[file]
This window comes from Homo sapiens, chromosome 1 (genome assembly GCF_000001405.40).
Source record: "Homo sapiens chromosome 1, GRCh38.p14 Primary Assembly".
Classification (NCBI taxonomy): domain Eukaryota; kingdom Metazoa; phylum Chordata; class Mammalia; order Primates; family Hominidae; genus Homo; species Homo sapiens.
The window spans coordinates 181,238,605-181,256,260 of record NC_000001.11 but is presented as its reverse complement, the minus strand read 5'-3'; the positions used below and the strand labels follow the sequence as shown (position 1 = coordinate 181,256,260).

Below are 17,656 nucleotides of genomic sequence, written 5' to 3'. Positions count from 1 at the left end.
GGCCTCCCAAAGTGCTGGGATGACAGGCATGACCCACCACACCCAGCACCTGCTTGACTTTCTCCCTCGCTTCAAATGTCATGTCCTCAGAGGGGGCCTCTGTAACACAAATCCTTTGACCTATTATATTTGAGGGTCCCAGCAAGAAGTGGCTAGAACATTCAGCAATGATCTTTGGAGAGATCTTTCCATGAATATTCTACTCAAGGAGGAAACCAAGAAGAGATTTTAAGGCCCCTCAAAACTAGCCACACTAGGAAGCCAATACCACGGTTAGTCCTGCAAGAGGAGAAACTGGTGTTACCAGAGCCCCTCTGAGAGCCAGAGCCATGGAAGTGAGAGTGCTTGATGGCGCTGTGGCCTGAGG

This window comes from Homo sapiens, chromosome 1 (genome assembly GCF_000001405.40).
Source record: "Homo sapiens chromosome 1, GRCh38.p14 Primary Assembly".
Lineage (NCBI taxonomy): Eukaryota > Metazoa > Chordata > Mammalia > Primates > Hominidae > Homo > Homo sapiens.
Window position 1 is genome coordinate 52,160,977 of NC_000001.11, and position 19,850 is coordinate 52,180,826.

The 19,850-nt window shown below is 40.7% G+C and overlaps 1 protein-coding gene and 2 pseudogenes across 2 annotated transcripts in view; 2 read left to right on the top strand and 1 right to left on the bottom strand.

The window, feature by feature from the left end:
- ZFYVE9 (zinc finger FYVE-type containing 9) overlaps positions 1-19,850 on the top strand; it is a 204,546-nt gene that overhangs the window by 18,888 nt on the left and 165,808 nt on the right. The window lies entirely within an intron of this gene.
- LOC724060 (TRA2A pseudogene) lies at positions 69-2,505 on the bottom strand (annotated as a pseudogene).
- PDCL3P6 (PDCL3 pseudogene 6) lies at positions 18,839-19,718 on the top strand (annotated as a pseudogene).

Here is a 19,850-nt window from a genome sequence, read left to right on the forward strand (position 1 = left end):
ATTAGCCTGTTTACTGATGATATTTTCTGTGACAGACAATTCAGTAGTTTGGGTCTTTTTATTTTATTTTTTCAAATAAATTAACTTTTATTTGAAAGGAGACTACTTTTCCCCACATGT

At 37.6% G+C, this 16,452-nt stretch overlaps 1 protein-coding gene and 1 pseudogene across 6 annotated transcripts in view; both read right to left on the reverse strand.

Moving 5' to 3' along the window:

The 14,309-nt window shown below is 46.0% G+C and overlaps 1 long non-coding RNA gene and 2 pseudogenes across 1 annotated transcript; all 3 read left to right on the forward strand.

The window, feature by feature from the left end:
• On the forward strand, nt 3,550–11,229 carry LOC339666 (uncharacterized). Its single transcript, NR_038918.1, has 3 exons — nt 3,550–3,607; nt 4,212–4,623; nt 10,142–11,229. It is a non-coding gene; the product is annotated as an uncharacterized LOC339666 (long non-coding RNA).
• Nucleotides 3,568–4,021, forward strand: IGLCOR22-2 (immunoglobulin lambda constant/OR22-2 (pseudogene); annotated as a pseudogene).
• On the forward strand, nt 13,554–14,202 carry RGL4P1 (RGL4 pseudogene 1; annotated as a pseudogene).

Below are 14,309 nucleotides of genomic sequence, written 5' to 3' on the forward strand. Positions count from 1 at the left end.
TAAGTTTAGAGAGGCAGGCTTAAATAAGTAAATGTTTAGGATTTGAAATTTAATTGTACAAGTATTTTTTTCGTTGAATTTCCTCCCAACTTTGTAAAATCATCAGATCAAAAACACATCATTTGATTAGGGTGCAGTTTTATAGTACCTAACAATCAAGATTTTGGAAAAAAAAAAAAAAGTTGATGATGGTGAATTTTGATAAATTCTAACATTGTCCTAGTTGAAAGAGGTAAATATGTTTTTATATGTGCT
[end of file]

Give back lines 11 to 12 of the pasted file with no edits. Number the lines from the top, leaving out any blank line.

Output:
The 19,850-nt window shown below is 40.7% G+C and overlaps 1 protein-coding gene and 2 pseudogenes across 2 annotated transcripts in view; 2 read left to right on the top strand and 1 right to left on the bottom strand.

The window, feature by feature from the left end: